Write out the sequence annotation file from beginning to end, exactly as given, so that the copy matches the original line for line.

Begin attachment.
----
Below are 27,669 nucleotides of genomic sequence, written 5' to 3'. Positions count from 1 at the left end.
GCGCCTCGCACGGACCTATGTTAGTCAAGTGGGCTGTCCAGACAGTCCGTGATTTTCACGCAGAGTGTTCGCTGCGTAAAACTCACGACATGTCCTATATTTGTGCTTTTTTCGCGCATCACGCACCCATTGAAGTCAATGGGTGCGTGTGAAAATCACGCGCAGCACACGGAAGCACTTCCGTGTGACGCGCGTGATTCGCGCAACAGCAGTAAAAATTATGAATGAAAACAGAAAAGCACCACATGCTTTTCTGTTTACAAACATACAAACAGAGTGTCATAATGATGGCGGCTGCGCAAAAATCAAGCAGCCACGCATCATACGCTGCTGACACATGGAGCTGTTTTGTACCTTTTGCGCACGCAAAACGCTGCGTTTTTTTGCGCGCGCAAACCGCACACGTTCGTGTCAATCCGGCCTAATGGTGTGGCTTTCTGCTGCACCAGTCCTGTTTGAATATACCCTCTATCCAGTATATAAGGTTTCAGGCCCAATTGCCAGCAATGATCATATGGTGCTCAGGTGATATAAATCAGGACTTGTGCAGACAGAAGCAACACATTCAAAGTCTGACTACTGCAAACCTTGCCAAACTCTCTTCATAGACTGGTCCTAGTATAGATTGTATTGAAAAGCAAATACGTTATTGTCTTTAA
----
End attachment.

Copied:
Below are 27,669 nucleotides of genomic sequence, written 5' to 3'. Positions count from 1 at the left end.
GCGCCTCGCACGGACCTATGTTAGTCAAGTGGGCTGTCCAGACAGTCCGTGATTTTCACGCAGAGTGTTCGCTGCGTAAAACTCACGACATGTCCTATATTTGTGCTTTTTTCGCGCATCACGCACCCATTGAAGTCAATGGGTGCGTGTGAAAATCACGCGCAGCACACGGAAGCACTTCCGTGTGACGCGCGTGATTCGCGCAACAGCAGTAAAAATTATGAATGAAAACAGAAAAGCACCACATGCTTTTCTGTTTACAAACATACAAACAGAGTGTCATAATGATGGCGGCTGCGCAAAAATCAAGCAGCCACGCATCATACGCTGCTGACACATGGAGCTGTTTTGTACCTTTTGCGCACGCAAAACGCTGCGTTTTTTTGCGCGCGCAAACCGCACACGTTCGTGTCAATCCGGCCTAATGGTGTGGCTTTCTGCTGCACCAGTCCTGTTTGAATATACCCTCTATCCAGTATATAAGGTTTCAGGCCCAATTGCCAGCAATGATCATATGGTGCTCAGGTGATATAAATCAGGACTTGTGCAGACAGAAGCAACACATTCAAAGTCTGACTACTGCAAACCTTGCCAAACTCTCTTCATAGACTGGTCCTAGTATAGATTGTATTGAAAAGCAAATACGTTATTGTCTTTAA